. Someone stuck this particular game in a Retrode and gave Sik and I a dump to analyze. We determined that the dump was incomplete as it lacked the level art, level layouts and Z80 sound driver, however I think I understand where they should be in the ROM (there's a huge space in the middle that alternates between 0s and $FFs every 32KB or so I don't remember exactly as well as a few other similar holes later on), however the full engine code, palettes, title screen/ending graphics, music data, etc. are there.
The custom hardware is mapped to the $6xxxxx region.
The custom hardware either does mirroring, mirroring/decryption, or access from a separate ROM. There's some large holes in the Retrode dump filled with either $00s or $FFs (alternating every 8KB); it may be this. These store GEMS (seriously), the level tiles, the level tilemaps, and the level layouts (the last three of which are all loaded from VRAM).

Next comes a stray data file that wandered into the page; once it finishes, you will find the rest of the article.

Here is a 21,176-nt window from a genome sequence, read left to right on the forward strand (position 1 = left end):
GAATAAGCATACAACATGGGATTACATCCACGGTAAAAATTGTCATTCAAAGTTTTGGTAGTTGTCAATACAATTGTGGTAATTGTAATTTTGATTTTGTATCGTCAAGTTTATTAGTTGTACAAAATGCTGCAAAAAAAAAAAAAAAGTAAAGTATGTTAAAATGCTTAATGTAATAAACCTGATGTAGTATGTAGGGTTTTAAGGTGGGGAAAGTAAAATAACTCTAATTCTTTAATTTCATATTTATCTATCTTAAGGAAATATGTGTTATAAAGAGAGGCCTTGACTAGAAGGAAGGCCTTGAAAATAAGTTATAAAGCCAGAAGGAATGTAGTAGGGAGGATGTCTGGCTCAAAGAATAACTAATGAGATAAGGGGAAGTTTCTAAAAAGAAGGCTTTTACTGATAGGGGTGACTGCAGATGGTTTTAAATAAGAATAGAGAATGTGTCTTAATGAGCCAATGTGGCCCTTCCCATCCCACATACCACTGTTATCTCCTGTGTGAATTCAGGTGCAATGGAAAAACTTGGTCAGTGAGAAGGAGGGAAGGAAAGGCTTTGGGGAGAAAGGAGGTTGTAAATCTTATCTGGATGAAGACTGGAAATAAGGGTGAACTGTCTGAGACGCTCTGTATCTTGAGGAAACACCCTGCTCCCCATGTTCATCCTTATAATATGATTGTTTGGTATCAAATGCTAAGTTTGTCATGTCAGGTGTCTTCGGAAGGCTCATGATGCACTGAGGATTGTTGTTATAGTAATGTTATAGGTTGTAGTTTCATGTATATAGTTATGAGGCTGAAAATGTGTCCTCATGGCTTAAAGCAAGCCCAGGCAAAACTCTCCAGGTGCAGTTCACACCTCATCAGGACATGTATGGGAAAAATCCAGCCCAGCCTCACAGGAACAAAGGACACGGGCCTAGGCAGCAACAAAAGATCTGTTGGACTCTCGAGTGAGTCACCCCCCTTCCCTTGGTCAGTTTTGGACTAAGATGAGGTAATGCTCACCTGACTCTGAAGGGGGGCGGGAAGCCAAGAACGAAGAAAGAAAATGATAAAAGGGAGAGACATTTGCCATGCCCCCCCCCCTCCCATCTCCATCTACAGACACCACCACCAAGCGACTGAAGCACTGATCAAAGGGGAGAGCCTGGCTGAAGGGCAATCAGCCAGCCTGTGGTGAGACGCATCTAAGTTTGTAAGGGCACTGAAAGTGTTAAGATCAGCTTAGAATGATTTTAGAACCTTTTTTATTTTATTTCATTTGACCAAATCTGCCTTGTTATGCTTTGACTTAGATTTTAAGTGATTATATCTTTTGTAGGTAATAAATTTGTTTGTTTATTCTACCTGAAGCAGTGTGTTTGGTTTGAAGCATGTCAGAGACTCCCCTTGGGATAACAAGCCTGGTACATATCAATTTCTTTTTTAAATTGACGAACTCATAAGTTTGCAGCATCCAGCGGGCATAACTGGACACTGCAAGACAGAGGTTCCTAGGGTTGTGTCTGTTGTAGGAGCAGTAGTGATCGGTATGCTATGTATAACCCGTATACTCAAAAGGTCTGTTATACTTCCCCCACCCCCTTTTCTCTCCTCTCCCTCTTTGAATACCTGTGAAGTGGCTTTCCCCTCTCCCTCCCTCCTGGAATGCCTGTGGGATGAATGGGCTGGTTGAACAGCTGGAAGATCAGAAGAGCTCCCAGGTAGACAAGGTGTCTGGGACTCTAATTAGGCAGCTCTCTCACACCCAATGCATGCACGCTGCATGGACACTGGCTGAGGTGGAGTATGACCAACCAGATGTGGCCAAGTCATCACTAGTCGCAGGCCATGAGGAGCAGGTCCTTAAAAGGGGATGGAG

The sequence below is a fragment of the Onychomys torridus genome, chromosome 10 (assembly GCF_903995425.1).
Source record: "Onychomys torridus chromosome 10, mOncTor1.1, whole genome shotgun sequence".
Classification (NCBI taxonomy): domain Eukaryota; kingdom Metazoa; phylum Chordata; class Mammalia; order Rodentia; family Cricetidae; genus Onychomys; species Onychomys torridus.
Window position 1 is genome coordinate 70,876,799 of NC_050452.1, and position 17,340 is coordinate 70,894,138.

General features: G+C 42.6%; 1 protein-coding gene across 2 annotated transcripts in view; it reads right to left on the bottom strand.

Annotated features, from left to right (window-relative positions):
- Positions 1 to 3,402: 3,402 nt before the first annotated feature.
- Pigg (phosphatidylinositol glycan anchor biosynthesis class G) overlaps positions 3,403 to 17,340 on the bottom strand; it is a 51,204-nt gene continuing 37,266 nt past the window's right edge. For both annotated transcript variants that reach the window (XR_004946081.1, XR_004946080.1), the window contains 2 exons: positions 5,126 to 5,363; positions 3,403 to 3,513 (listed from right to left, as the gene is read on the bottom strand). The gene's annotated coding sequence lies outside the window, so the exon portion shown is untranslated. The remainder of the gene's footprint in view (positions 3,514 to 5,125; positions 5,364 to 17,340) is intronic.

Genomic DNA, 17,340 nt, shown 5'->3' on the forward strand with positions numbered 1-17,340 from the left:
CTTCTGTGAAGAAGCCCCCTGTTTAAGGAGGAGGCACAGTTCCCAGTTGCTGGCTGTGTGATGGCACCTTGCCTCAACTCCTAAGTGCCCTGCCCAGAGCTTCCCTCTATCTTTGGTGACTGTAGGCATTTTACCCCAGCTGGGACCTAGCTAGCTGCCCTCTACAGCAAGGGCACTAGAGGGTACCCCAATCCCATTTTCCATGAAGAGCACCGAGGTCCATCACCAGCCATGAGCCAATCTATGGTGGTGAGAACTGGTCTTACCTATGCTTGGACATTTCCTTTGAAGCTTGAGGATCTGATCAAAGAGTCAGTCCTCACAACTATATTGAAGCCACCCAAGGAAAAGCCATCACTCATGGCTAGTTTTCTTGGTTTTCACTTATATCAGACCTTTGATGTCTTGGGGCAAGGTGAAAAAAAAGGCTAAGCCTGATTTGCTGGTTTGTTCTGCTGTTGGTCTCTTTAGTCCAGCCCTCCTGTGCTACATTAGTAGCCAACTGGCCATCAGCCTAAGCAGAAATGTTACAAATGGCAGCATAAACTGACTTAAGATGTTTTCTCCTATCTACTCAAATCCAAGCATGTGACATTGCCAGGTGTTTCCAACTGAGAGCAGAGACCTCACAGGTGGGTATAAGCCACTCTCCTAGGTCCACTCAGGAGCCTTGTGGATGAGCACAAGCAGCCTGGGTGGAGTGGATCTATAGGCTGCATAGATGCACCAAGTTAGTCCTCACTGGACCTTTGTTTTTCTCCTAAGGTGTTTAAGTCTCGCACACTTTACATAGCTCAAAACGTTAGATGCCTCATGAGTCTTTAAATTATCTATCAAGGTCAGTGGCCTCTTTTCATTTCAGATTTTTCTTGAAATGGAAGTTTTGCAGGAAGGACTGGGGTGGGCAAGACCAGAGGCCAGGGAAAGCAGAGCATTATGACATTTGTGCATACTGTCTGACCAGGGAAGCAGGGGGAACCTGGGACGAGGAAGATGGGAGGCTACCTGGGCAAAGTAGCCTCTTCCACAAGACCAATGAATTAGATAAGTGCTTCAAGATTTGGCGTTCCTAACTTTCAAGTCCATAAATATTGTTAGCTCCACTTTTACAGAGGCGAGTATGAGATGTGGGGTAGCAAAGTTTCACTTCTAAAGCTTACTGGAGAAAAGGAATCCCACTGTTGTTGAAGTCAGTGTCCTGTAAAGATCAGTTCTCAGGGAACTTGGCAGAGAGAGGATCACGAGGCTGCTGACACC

In addition, the hardware provides some registers. Three of these registers are used to calculate the sizes of tilemaps, specifically
(byte read from $660001) = (byte written to $600003) ^ f(byte written to $640001, 1)
where ^ is xor and f() is either shift byte left or rotate byte left (we're not sure which) and that this possibly only holds true if byte $DE is written to byte $670001.
The game steals the Sega standard init code so it does follow TMSS even though the cart hardware seems to bypass it. There's also this initailization function:
Code: Select all
ROM:00000436 ; =============== S U B R O U T I N E =======================================
ROM:00000436 sub_436: ; CODE XREF: ROM:00000326p
ROM:00000436 move.w #9,d0
ROM:0000043A loc_43A: ; CODE XREF: sub_436+Cj
ROM:0000043A move.b #0,($600001).l
ROM:00000442 dbf d0,loc_43A
ROM:00000446 move.b #$80,($610003).l
ROM:00000450 move.b #$DE,($670001).l
ROM:00000458 move.b #0,($660001).l
ROM:00000460 move.b #0,($600001).l
ROM:00000468 move.b #$38,($600003).l ; '8'
ROM:00000470 move.b #$A5,($640001).l
ROM:00000478 move.b ($670001).l,d0
ROM:0000047E move.b ($660001).l,d1
ROM:00000484 move.b ($660003).l,d2
ROM:0000048C move.b #1,($600001).l
ROM:00000494 move.b #$55,($600003).l ; 'U'
ROM:0000049C move.b ($660005).l,d0
ROM:000004A2 move.b ($660007).l,d1
ROM:000004AA move.b #$E0,($670001).l
ROM:000004B2 move.b #0,($660001).l